An Issue Brief released by the Center for Retirement Research at Boston College examines why 401(k) and IRA balances are substantially below potential. “These accounts can generate significant wealth if workers contribute consistently from a young age, keep their money in their accounts, and minimize their investment fees. However, most workers have 401(k)/IRA balances at retirement that are substantially below their potential,” researchers contend. As an example, the Center finds a 25-year-old median earner in 1981 who contributed regularly would have accumulated about $364,000 by age 60, but the typical 60-year-old with a 401(k) in 2016 had less than $100,000.

The researchers identify four factors—immaturity of the 401(k) system, lack of universal coverage, leakages, and fees—that might explain why 401(k)/IRA balances fall below their potential. Results of their analysis show that the immaturity of the system and the lack of universal coverage are the main culprits, followed by leakages, and finally fees.

They conclude that, without a significant effort to cover the uncovered, a large gap between potential and actual accumulations will persist even after the system matures.

DB plans are more equal

An interesting finding from the EPI study is that more people have 401(k)s, but participation in traditional defined benefit (DB) pensions is more equal. For example, across five income segments, starting with the lowest to the highest, the percentage who have 401(k)s is 10%, 33%, 48%, 62% and 70%, respectively. The percentage who have pensions is 6%, 14%, 19%, 32% and 25%, respectively.

Likewise, 51% of white, non-Hispanics have 401(k)s, versus 33% of Blacks and 28% of Hispanics. But, 21% of white, non-Hispanics have DB plans, as do 17% of Blacks and 13% of Hispanics. Fifty-nine percent of those with a college degree or more have a 401(k), compared to 43% of those with some college, 37% with a high school diploma or GED and 19% of those with no high school diploma or GED. The percentages that have a DB plan are 24%, 21%, 17% and 8%, respectively.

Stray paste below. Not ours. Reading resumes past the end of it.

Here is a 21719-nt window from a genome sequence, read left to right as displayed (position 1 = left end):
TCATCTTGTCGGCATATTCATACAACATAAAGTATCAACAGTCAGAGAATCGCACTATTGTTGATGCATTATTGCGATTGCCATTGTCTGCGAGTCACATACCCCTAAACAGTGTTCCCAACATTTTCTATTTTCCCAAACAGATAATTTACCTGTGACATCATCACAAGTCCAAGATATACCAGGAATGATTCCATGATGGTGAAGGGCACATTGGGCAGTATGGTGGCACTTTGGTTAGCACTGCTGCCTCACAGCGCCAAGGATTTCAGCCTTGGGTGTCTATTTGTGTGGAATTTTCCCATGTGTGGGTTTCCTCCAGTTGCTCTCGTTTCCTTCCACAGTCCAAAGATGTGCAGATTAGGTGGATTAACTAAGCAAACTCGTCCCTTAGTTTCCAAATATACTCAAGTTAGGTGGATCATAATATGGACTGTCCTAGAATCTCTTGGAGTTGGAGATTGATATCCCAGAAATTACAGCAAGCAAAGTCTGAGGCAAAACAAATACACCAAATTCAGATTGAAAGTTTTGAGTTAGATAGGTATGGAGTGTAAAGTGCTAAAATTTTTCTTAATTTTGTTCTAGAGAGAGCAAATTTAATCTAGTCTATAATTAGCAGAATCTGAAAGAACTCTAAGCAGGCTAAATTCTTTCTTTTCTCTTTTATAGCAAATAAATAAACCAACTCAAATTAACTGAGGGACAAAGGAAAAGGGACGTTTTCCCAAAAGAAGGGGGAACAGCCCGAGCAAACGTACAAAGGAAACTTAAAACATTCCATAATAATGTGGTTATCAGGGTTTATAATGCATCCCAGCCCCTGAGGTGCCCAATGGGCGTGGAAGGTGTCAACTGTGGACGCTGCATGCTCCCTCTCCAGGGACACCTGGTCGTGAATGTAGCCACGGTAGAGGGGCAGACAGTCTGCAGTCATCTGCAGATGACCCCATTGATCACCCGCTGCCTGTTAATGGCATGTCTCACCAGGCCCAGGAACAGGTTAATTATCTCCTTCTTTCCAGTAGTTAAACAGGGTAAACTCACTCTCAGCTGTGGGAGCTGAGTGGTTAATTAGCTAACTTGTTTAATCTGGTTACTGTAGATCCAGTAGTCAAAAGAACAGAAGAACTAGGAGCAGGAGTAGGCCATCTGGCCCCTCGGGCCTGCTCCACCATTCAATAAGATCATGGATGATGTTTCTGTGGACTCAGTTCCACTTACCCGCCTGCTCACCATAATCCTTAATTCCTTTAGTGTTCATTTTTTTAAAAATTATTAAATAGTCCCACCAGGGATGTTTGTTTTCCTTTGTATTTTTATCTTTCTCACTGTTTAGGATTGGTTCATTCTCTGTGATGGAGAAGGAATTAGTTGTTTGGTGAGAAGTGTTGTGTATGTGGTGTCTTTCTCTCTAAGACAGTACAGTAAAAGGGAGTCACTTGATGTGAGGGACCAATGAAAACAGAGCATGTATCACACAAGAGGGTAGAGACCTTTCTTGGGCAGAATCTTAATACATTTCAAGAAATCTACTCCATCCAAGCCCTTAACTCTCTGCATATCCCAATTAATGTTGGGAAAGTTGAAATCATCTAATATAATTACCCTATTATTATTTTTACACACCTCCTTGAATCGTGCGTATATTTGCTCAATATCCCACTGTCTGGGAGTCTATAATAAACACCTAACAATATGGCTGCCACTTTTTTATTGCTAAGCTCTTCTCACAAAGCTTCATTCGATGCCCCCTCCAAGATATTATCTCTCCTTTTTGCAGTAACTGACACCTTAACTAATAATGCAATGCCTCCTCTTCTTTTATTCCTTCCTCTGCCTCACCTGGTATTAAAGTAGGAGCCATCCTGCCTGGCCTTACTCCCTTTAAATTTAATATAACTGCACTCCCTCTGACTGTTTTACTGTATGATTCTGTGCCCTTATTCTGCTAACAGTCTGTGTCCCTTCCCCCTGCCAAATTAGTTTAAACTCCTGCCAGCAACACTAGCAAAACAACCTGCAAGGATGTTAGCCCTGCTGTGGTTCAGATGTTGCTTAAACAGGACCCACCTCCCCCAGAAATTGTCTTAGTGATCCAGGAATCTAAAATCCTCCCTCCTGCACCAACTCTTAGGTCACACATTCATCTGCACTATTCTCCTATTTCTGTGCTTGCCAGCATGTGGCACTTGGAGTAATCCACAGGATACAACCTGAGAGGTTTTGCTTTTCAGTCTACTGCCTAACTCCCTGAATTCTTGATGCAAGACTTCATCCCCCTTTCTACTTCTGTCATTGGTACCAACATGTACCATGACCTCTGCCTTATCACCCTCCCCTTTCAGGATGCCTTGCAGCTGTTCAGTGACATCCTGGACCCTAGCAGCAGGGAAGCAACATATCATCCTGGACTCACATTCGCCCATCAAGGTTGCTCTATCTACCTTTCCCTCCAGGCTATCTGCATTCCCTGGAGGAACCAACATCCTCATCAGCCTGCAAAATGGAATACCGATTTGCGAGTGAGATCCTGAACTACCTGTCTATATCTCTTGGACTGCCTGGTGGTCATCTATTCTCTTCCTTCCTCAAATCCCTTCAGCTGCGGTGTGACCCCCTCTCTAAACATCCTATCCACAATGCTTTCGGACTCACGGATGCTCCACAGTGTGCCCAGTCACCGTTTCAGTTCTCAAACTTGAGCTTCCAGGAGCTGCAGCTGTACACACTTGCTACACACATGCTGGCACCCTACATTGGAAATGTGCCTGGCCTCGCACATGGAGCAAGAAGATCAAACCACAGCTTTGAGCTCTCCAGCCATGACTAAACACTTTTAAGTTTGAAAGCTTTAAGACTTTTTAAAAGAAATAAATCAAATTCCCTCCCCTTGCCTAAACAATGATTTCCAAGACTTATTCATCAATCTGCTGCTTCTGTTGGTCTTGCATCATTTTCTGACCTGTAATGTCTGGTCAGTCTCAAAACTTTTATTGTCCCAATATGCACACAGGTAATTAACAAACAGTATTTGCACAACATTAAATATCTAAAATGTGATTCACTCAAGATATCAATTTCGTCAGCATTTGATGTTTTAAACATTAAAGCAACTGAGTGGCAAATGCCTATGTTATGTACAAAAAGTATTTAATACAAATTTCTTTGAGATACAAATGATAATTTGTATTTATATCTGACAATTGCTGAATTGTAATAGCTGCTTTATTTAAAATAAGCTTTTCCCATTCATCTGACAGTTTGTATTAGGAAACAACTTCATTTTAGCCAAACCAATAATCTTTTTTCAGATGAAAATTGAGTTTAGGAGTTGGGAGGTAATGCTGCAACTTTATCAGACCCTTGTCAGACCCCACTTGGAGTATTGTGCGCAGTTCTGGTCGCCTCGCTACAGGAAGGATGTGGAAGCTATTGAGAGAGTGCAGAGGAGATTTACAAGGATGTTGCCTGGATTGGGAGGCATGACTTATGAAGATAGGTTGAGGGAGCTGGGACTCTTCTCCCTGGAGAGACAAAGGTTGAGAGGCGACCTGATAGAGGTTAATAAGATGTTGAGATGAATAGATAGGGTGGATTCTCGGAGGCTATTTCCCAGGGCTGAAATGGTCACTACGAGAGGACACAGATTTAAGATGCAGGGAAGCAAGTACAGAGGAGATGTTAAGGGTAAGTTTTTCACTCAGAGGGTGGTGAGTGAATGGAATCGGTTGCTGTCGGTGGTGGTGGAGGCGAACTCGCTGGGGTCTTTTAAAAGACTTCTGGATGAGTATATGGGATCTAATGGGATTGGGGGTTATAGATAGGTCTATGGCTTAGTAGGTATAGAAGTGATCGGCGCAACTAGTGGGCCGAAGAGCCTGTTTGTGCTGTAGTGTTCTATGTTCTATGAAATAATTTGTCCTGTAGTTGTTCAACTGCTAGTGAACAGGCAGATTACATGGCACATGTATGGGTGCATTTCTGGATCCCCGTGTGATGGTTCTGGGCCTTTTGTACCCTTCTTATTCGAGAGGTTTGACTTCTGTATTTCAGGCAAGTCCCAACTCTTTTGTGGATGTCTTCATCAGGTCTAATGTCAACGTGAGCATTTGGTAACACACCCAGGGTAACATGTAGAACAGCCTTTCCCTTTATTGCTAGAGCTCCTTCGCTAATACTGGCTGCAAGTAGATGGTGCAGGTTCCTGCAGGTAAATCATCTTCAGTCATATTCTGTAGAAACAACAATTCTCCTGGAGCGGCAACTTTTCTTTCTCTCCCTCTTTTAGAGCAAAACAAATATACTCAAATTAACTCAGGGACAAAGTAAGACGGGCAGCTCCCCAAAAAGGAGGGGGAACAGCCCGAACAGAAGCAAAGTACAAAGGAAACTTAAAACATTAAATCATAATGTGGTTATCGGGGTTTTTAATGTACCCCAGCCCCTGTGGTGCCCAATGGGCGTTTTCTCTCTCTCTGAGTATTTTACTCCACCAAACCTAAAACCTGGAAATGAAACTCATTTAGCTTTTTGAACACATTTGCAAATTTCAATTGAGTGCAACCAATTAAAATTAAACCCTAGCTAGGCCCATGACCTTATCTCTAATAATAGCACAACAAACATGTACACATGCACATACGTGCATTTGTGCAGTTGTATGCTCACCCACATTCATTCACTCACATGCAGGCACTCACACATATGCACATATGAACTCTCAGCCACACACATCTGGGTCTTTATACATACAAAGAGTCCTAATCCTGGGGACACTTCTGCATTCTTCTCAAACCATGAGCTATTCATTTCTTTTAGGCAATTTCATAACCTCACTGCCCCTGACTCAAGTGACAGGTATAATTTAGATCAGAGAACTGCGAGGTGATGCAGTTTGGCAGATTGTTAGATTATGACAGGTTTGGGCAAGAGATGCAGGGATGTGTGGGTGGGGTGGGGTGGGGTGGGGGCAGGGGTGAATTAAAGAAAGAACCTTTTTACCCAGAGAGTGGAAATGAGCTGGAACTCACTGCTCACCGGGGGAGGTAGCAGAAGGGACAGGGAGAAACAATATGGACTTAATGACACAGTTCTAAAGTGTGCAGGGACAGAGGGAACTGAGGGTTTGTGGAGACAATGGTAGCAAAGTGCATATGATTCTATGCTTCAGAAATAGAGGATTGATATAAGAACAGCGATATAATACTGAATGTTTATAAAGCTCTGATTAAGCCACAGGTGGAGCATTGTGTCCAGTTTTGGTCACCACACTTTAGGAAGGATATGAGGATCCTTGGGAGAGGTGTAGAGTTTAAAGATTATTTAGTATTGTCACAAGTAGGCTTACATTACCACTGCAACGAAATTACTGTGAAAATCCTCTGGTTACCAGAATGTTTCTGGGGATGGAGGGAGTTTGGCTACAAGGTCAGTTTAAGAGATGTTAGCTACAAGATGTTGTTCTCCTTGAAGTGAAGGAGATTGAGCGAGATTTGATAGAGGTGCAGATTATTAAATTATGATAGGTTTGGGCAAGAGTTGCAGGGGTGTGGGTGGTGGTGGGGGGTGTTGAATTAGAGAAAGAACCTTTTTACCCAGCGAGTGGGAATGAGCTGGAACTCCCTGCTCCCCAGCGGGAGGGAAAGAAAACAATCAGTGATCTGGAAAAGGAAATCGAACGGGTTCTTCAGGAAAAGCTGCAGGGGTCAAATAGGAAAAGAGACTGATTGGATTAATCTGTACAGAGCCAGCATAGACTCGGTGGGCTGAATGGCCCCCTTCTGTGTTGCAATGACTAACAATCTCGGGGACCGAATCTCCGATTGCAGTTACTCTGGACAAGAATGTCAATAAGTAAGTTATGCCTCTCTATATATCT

In a blog post, John Lowell, Atlanta-based partner and actuary for October Three, notes some of the arguments against offering DB plans: employees don’t spend their careers at one company, so they need something account-based and or portable; companies can’t stand volatility in accounting charges and in cash contribution requirements; nobody understands them; and they are difficult to administer.

According to Lowell, the Pension Protection Act (PPA) took a step toward solving all of those problems, sanctioning new pension designs—most notably, a market-rate-of-return cash balance plan—that address all four of the arguments listed.

Companies have been slow to adopt these solutions. So, Lowell suggests three pushes:

  • “A cry from employees that they want a modern pension in order to provide them with usable lifetime income solutions.
  • “A recognition from Congress and from the regulating agencies that such plans will be inherently appropriately funded and therefore (so long as companies do make required contributions on a timely basis) do not pose undue risk to companies, to the government, to employees, or to the Pension Benefit Guaranty Corporation (PBGC) (the governmental corporation that insures corporate pensions) and therefore should be encouraged not discouraged.
  • “Recognition from the accounting profession in the form of the Financial Accounting Standards Board (FASB) that plans that have an appropriate match between benefit obligations and plan assets do not need to be subjected to volatile swings in profit and loss.”
“Give us those three things and the pensions sanctioned by the Pension Protection Act can fix retirement for the future,” Lowell contends.